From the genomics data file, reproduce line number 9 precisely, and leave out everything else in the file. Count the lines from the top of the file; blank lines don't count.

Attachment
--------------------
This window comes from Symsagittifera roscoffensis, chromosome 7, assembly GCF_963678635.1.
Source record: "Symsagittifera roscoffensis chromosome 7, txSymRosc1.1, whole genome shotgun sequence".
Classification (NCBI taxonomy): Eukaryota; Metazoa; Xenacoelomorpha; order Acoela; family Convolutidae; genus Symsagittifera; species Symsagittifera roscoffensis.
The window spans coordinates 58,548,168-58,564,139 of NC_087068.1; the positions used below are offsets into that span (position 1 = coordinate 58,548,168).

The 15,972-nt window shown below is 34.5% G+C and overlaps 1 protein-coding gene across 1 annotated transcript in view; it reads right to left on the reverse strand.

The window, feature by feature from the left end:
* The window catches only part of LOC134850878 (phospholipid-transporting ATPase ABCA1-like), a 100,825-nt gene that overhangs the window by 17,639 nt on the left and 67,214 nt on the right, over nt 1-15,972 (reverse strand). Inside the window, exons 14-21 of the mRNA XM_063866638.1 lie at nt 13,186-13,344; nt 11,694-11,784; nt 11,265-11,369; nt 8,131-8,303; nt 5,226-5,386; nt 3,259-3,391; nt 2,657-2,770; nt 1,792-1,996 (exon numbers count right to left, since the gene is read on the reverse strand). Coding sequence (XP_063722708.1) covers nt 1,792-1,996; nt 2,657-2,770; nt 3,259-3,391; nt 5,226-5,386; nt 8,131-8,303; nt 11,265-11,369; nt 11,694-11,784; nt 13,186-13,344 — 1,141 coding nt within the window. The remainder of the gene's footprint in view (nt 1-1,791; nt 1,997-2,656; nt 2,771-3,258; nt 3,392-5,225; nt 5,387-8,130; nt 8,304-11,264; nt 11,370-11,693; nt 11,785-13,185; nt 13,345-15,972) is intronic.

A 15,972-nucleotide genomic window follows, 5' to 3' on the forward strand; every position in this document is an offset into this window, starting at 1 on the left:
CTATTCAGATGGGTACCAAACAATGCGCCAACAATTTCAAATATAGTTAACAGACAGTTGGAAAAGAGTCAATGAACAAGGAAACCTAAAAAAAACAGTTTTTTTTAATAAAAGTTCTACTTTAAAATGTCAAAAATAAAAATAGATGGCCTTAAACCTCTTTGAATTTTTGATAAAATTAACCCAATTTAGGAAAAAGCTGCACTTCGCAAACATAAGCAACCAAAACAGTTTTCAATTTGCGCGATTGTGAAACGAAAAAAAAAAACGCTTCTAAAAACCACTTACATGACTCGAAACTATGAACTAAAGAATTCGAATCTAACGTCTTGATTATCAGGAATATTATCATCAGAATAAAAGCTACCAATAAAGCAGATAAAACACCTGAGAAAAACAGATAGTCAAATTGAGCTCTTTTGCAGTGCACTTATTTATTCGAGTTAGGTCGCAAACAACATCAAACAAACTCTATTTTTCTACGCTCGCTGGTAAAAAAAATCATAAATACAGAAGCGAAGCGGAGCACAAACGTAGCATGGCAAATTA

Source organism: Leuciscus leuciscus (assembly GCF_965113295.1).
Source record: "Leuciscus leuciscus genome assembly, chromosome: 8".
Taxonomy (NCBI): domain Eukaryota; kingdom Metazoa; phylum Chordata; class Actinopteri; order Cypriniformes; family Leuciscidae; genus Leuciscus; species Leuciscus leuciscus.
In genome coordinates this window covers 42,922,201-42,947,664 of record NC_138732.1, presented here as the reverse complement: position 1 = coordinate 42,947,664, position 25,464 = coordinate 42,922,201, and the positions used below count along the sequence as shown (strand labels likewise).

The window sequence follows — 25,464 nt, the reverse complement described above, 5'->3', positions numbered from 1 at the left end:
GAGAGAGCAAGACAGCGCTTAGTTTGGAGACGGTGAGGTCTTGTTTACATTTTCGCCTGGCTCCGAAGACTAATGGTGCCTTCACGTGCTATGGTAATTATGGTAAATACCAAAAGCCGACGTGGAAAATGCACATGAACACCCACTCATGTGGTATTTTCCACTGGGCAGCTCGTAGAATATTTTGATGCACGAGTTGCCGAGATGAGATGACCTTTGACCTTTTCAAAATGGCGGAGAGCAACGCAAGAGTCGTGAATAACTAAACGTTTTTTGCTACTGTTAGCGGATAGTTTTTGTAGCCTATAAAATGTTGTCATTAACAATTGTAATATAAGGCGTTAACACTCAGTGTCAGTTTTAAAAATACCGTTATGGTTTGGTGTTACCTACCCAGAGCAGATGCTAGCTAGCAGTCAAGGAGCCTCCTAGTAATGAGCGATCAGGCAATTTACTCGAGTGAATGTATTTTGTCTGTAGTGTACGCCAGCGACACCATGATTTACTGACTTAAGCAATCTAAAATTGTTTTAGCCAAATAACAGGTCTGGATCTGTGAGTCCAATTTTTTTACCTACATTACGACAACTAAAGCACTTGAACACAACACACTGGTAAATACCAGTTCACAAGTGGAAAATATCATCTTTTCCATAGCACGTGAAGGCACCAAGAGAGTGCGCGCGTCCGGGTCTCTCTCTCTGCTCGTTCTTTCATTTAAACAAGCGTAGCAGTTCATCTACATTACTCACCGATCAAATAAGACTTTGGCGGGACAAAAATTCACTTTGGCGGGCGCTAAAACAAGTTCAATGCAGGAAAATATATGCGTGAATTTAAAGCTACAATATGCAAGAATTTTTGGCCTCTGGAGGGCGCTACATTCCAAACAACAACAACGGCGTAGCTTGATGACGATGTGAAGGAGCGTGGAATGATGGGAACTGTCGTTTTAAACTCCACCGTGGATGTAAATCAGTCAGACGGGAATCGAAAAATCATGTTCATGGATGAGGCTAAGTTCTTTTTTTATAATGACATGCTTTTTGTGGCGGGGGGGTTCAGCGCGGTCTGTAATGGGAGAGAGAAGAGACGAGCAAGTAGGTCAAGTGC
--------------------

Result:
CTATTCAGATGGGTACCAAACAATGCGCCAACAATTTCAAATATAGTTAACAGACAGTTGGAAAAGAGTCAATGAACAAGGAAACCTAAAAAAAACAGTTTTTTTTAATAAAAGTTCTACTTTAAAATGTCAAAAATAAAAATAGATGGCCTTAAACCTCTTTGAATTTTTGATAAAATTAACCCAATTTAGGAAAAAGCTGCACTTCGCAAACATAAGCAACCAAAACAGTTTTCAATTTGCGCGATTGTGAAACGAAAAAAAAAAACGCTTCTAAAAACCACTTACATGACTCGAAACTATGAACTAAAGAATTCGAATCTAACGTCTTGATTATCAGGAATATTATCATCAGAATAAAAGCTACCAATAAAGCAGATAAAACACCTGAGAAAAACAGATAGTCAAATTGAGCTCTTTTGCAGTGCACTTATTTATTCGAGTTAGGTCGCAAACAACATCAAACAAACTCTATTTTTCTACGCTCGCTGGTAAAAAAAATCATAAATACAGAAGCGAAGCGGAGCACAAACGTAGCATGGCAAATTA